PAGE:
Prime Minister, Tuilaepa Sa’ilele Malielegaoi, has cautioned the country against believing election promises that encourage a spoon-feeding mentality.
“We don’t want to go back to what led to the strike of 1981 when the government was broke,” Tuilaepa said.
“Not only did the government not have any money, there were no foreign reserves. That’s why the shelves in the shops were empty; we had six months where they was no cigarette available anywhere. All we had to eat were chicken bones. So that’s what we’ve got to be very careful about.”
The Prime Minister was responding to an announcement by the Tautua Party where they revealed a number of initiatives they plan to implement if they win the General Elections in March.
Among the plans is a National Education Fund proposing free education, increasing the retirement pension, free health care for children, a Medicare insurance scheme among others.
“These guys want everything to be spoon fed,” Tuilaepa reacted. “They want to give everything for free and yet they don’t want to borrow money. How can you fund all this?
“If only trees will bear fruit with hundred tala notes but that doesn’t happen. That’s why the government is very careful about its plans.
“Implementing these plans is not as easy as making a promise.”
Back in 1981 when the ruling Human Rights Protection Party first came into power, Tuilaepa said the then Prime Minister, the late Tofilau Eti Alesana appointed him as the Minister of Finance to put in place a strategy to get Samoa out of the hole it had found itself in at the time. Fast forward to today, Tuilaepa said the government continues to exercise caution when it comes to making development plans.
“Our manifesto will be guided by policies that are already in place,” he said. “There is a timeline for that and we will reveal it closer to the election day. We do that because we want people to remember it. So on 19 February 2016, we will announce our Manifesto.”
Tuilaepa said their election plans not something they put together overnight.
“We’ve been planning and preparing our manifesto for some time now and its nearly completed.” Looking at the Tautua Party’s election plans, Tuilaepa said they are very weak. Take the promise of a National Education Fund for example. Tuilaepa said the focus of the Tautua’s plan is wrong.
“The government emphasizes the importance of education from the young kids to college… the reason being is that these are formative years, if something is missed, the kids cannot progress.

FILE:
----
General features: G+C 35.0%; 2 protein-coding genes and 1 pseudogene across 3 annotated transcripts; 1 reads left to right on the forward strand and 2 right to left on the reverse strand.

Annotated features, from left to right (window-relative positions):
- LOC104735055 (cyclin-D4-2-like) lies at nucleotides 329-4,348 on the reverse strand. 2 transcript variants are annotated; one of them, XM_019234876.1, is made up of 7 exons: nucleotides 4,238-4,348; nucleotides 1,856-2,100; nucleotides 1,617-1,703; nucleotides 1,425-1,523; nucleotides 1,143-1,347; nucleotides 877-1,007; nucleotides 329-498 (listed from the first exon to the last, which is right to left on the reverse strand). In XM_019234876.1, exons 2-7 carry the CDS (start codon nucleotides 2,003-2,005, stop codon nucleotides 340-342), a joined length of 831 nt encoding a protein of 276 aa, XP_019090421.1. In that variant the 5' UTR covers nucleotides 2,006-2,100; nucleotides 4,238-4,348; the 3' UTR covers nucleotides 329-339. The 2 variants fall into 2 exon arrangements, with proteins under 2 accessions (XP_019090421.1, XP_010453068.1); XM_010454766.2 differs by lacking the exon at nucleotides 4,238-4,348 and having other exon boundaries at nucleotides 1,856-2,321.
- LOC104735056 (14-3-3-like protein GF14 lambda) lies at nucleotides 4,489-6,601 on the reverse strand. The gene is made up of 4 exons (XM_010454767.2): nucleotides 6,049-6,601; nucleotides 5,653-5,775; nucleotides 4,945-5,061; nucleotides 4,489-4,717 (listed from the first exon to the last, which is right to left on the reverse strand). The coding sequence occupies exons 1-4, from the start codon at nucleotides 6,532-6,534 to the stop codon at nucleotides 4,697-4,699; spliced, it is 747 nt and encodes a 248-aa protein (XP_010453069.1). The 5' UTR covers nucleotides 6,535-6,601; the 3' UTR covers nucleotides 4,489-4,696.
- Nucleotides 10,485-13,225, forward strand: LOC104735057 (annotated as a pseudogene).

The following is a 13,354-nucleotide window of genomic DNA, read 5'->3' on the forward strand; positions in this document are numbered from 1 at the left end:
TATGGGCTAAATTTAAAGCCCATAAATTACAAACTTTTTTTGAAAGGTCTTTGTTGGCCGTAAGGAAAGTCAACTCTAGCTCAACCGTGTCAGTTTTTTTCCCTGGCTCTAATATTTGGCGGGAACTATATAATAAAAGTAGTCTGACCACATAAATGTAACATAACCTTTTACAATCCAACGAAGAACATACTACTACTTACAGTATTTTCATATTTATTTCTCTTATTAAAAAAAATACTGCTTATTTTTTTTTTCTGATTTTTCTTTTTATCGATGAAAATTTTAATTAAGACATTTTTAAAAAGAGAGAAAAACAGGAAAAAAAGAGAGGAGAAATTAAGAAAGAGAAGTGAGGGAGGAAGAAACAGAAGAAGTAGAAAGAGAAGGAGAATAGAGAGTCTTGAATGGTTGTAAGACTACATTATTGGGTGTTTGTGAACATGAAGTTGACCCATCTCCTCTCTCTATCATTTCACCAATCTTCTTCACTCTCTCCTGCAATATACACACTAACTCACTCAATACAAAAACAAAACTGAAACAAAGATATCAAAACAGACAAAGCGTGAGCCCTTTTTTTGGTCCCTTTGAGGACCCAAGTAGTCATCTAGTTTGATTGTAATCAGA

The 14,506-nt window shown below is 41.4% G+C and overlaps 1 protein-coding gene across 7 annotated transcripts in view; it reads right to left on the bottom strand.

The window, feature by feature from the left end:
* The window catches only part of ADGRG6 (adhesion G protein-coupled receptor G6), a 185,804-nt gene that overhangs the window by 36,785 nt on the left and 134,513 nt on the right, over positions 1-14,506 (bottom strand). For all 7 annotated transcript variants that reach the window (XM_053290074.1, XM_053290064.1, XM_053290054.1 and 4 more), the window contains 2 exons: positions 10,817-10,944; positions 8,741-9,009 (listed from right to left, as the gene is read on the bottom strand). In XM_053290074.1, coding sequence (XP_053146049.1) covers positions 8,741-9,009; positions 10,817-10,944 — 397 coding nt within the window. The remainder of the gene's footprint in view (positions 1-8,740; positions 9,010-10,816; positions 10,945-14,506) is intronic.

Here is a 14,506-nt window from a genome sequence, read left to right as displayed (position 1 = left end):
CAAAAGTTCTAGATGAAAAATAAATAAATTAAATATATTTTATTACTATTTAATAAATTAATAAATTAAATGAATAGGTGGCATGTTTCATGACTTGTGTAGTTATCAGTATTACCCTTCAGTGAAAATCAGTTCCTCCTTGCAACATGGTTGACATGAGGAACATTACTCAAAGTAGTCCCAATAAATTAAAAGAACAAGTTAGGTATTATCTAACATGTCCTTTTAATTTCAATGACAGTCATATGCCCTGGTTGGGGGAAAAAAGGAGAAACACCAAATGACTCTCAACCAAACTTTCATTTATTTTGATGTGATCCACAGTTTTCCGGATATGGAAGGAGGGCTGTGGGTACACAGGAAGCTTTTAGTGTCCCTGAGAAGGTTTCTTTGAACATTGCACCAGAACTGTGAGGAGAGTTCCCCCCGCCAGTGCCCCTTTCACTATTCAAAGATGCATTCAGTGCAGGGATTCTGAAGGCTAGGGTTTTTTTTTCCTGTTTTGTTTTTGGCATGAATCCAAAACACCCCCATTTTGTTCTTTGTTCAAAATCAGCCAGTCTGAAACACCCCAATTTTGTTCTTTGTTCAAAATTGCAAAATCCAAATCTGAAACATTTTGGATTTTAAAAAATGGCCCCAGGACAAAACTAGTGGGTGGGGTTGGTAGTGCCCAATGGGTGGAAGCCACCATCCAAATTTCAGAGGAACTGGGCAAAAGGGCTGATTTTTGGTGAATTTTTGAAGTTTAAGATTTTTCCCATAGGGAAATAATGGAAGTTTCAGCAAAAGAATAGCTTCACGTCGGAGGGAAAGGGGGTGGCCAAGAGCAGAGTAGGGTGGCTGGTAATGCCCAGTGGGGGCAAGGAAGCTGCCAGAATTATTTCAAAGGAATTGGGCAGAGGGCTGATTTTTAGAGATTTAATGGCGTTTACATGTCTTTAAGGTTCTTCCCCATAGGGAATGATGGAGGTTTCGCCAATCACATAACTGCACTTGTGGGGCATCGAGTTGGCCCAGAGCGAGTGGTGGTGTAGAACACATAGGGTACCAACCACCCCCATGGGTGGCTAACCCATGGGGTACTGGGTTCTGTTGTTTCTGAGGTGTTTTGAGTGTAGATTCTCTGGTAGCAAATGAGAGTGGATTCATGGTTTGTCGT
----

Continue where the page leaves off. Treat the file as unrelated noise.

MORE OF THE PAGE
“That is why we in Cabinet make a point of attending the opening of primary schools because we want to promote this message about the importance of education at that age.
“We want to encourage the parents to push their children in these years because if they miss out, you cannot teach them anymore as they are already dumb.” Tuilaepa said the Tautua’s plan lacks a proper foundation.
“You cannot talk about the end unless you start from the beginning. If the beginning is poor, there is no hope in the end. That’s why we place so much emphasis on early childhood education because this is where it all starts.
“From what I can see about their initiative, they are copying the system in rich countries like New Zealand and Australia where they have student loans. The students will borrow money for their studies and when they are finished and find work, they will pay it back.
“The government at one stage considered that but we saw that it is not appropriate for Samoa.
How can people pay these loans when even with loans people are taking out for developments and yet they cannot pay? It means it is a recommendation that is bound to fail. “It adds unnecessary stress on the students.
This government will not come up with an infinitive that adds stress on students, making their brains sick.
If students borrow and they fail, how can they pay then? The burden of responsibility will fall back on the parents. This is why I am saying it’s a poorly planned initiative.” As for the free health care promise for children aged 1 to 5, Tuilaepa laughed saying the Tautua Samoa Party don’t understand.
“If that happens, it means we are going backwards. The current practice is that 1 to 15 year olds are not paying anything.
“At the outpatient for consultation and treatment, it is free. That includes people 65 years and over who are under the pension scheme, they also have it for free. If they are admitted, they stay at the hospital for free.
Tuilaepa pointed out that antenatal checks are being done for free and so is treatment for sexually related illnesses, mental health patients and special needs patients.
“This is what I mean by saying they are turning back the clock,” Tuilaepa said. “It’s been 15 years since these services have been offered for free and yet this party doesn’t understand. What’s happening is that their research is not being done properly to confirm these things before they make an announcement.”